So much of the talk is about whether Singapore should be proud of Feng Tianwei’s bronze medal because she’s not a “true-blue” Singaporean.
To the extent that they have forgotten the actors behind the scenes.
The SSC. MCYS. And effectively, the Government of Singapore.
It is well-known that Singapore has spent tremendous amounts of money to lure top athletes to come to Singapore, take up citizenship and compete for Singapore.
No one has asked why.
They’ve bitched about how the money could be better spent on developing ‘local’ talent. But they’ve not really asked, why do we want to import foreign talent.
The answer is not, (local) talent no enough.
Ask yourself: why is Singapore so desperate to win gold medals?
Is it what the people really want? Or is it what the Govt thinks the people want? Or is it what the Govt wants?
If gold medals are what the people really want, then I’d say the best way to achieve it is to do what the Govt did– give foreign atheletes all kinds of benefits: fast-track citizenship, free tuition, free English lessons, free coaching, training allowances, sponsored training, rewards for performance, etc.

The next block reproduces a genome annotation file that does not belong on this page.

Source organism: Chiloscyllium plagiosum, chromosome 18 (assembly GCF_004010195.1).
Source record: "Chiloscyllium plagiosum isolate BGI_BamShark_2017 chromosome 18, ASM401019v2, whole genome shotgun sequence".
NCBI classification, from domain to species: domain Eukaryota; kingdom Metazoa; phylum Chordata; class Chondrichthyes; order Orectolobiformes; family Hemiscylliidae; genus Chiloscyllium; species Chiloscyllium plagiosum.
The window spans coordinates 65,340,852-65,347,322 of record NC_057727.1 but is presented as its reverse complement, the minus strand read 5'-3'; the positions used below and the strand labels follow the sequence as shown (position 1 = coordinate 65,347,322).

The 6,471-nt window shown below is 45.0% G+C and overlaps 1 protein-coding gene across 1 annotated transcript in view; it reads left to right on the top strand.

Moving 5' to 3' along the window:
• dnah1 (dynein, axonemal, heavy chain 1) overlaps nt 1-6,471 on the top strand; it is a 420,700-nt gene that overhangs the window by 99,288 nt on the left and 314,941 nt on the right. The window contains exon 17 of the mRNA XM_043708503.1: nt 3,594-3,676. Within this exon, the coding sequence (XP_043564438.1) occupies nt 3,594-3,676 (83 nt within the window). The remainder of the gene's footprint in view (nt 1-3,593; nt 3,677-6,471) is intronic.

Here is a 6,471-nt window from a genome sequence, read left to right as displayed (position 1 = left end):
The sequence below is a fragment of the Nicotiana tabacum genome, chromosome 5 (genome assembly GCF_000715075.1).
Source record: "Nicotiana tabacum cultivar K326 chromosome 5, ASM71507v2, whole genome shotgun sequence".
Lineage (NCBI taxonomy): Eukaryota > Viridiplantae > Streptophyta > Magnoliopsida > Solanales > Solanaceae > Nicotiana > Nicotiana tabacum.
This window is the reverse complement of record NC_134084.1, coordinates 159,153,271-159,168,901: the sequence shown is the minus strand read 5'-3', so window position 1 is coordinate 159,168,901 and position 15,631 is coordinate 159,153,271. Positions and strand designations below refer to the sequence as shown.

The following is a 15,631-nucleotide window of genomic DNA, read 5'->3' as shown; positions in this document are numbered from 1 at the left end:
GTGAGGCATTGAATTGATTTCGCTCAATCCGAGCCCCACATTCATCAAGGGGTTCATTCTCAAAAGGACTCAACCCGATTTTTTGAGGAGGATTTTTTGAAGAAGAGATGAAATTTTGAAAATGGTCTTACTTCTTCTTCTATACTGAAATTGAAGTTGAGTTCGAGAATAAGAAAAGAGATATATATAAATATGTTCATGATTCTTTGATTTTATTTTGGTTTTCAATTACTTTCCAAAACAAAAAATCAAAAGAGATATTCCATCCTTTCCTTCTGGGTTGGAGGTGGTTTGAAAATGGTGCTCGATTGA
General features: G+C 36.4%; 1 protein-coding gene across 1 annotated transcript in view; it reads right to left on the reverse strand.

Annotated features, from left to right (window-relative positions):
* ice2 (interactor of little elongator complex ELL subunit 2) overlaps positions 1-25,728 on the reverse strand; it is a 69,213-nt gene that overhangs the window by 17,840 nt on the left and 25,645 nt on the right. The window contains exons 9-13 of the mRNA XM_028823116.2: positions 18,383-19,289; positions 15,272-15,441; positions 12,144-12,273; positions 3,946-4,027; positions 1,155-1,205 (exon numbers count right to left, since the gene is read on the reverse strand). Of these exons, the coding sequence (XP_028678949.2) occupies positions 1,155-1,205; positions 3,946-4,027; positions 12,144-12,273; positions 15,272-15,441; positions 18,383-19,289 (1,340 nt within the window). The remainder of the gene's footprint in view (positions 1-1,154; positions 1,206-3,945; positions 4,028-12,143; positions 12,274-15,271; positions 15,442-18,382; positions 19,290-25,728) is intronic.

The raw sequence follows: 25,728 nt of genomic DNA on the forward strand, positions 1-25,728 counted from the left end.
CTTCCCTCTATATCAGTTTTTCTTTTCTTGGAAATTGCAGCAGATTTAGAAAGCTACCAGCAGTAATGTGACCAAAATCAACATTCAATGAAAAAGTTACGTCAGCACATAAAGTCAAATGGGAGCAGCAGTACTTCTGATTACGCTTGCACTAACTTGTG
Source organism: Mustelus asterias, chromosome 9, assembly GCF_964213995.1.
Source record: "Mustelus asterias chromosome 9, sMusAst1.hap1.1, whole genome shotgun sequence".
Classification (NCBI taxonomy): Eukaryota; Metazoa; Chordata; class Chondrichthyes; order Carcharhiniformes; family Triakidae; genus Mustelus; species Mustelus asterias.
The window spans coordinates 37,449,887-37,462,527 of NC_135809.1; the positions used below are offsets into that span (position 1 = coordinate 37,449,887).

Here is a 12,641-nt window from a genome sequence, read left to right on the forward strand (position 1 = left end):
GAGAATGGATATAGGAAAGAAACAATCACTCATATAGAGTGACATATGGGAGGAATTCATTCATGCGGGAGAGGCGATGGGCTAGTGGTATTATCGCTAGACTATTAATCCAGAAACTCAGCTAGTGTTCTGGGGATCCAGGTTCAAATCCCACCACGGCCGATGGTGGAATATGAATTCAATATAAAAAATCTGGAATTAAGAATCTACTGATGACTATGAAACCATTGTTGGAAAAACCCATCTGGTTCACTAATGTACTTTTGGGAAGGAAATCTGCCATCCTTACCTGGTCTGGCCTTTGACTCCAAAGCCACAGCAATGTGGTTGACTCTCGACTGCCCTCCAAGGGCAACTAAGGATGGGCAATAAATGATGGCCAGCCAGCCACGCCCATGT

But I’m not sure that’s what the Singapore people really really want.
I think it is the Govt’s achievement-oriented philosophy at work.
It’s the culture of KPI’s and performance targets, driven by high-flying scholars and civil servants, that’s created this intense desire to win medals by bringing in foreign athletes.
The same culture that dictates National Sports Associations will not get funding from the SSC unless they show continuous results improvements, unless they present acceptable annual plans, etc.
Ditto for athletes, no state funding for them unless they show good results.
Hence the whole culture of the Govt, insofar as sports is concerned, is to set KPI’s and targets, do what it takes to bring in potential winners, fund what sports associations they think can bring in medals, cut the losers, cut losses early.
So if Singaporeans accept this culture—which by the way is the same as other ministries, eg education, trade and industry—then Singaporeans should celebrate Feng’s medal. Because it shows our civil servants have met their KPI.
They should not begrudge Feng her victory, nor cast it as a foreigner vs true-blue local debate, because Feng was recruited to do a job for Singapore Inc, and she delivered.
However, I would like to ask Singaporeans to think hard about whether they really really want gold medals, or whether sports should be something else, such as community bonding, health and recreation.
Because if Singaporeans don’t signal what they want to the Govt, it will continue to assume medals are what we want, and more foreign-born athletes will be sent to win medals in Singapore’s name.